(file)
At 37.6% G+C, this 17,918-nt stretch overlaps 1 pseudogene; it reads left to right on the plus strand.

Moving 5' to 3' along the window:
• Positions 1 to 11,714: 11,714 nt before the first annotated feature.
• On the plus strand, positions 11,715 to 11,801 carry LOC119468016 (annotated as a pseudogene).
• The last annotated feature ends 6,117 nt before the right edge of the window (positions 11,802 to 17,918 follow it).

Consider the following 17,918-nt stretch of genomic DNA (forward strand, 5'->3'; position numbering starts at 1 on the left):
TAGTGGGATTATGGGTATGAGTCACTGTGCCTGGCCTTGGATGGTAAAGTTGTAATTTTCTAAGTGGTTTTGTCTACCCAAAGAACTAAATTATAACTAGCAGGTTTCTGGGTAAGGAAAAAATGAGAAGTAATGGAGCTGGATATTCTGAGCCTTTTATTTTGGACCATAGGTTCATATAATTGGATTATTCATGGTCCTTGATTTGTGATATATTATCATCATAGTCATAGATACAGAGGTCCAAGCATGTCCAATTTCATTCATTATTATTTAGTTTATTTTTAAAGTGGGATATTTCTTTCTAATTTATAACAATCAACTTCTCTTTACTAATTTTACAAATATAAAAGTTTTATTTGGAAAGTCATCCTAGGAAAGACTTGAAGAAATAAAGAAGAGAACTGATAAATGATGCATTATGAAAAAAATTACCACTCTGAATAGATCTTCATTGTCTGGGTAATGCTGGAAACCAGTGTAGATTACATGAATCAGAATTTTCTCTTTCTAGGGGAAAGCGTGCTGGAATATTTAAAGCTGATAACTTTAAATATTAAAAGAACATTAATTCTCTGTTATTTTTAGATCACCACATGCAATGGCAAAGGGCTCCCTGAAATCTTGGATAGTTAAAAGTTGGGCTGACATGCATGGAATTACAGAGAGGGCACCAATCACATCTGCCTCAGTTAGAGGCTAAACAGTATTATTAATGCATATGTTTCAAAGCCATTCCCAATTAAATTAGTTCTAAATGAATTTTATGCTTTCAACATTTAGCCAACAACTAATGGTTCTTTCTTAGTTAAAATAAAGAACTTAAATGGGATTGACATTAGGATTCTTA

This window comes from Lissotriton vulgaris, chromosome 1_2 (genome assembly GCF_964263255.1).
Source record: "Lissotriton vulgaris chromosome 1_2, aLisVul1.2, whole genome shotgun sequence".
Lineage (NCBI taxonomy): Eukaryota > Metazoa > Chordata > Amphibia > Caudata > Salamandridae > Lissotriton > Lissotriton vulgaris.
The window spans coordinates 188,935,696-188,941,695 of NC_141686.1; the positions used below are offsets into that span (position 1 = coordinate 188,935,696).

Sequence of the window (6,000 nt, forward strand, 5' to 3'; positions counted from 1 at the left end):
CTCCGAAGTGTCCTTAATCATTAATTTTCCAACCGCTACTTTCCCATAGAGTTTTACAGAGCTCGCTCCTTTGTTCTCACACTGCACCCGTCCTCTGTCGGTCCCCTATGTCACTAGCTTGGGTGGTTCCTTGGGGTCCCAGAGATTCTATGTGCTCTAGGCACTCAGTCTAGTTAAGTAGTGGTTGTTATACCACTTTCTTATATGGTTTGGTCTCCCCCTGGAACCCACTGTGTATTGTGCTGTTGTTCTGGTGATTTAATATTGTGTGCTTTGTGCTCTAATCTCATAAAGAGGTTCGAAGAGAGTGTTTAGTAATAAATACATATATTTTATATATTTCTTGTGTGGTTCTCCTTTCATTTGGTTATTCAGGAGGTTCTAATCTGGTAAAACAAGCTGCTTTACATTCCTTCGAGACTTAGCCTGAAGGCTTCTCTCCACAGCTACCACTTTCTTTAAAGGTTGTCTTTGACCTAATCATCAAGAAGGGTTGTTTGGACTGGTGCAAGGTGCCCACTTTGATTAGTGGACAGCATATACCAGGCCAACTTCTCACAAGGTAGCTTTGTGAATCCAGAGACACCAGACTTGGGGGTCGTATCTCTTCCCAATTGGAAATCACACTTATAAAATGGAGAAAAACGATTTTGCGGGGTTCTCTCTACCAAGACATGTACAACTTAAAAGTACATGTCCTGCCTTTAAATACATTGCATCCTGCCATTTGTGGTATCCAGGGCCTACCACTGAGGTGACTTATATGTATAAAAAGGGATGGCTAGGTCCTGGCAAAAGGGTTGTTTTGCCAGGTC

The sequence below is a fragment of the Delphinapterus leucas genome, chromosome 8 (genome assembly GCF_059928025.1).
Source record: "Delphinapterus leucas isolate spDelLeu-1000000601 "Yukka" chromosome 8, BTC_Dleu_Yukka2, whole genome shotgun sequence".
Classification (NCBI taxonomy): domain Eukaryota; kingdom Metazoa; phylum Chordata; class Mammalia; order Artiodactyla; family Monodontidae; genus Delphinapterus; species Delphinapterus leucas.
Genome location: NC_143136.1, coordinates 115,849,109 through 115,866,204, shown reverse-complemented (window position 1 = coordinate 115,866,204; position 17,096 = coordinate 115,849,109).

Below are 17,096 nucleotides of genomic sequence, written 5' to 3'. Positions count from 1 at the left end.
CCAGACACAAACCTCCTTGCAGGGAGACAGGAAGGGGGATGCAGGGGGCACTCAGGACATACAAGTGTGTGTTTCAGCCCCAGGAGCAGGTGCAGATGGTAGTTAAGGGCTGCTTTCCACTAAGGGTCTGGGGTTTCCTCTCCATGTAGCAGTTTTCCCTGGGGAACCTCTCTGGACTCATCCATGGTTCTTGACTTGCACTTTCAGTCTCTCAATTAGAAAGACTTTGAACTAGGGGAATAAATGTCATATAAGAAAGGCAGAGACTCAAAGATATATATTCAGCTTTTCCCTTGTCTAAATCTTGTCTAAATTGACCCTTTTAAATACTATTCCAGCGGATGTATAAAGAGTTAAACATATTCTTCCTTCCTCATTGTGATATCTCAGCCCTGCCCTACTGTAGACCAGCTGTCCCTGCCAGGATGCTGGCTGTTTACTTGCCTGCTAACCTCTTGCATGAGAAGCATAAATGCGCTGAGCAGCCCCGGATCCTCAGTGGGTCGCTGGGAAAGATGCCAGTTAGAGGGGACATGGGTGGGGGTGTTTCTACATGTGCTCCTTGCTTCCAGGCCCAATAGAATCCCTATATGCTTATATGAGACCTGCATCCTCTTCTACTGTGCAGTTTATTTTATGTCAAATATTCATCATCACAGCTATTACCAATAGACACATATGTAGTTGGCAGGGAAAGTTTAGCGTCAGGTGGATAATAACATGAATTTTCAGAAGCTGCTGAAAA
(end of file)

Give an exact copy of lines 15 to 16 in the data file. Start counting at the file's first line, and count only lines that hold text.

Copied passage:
Source record: "Delphinapterus leucas isolate spDelLeu-1000000601 "Yukka" chromosome 8, BTC_Dleu_Yukka2, whole genome shotgun sequence".
Classification (NCBI taxonomy): domain Eukaryota; kingdom Metazoa; phylum Chordata; class Mammalia; order Artiodactyla; family Monodontidae; genus Delphinapterus; species Delphinapterus leucas.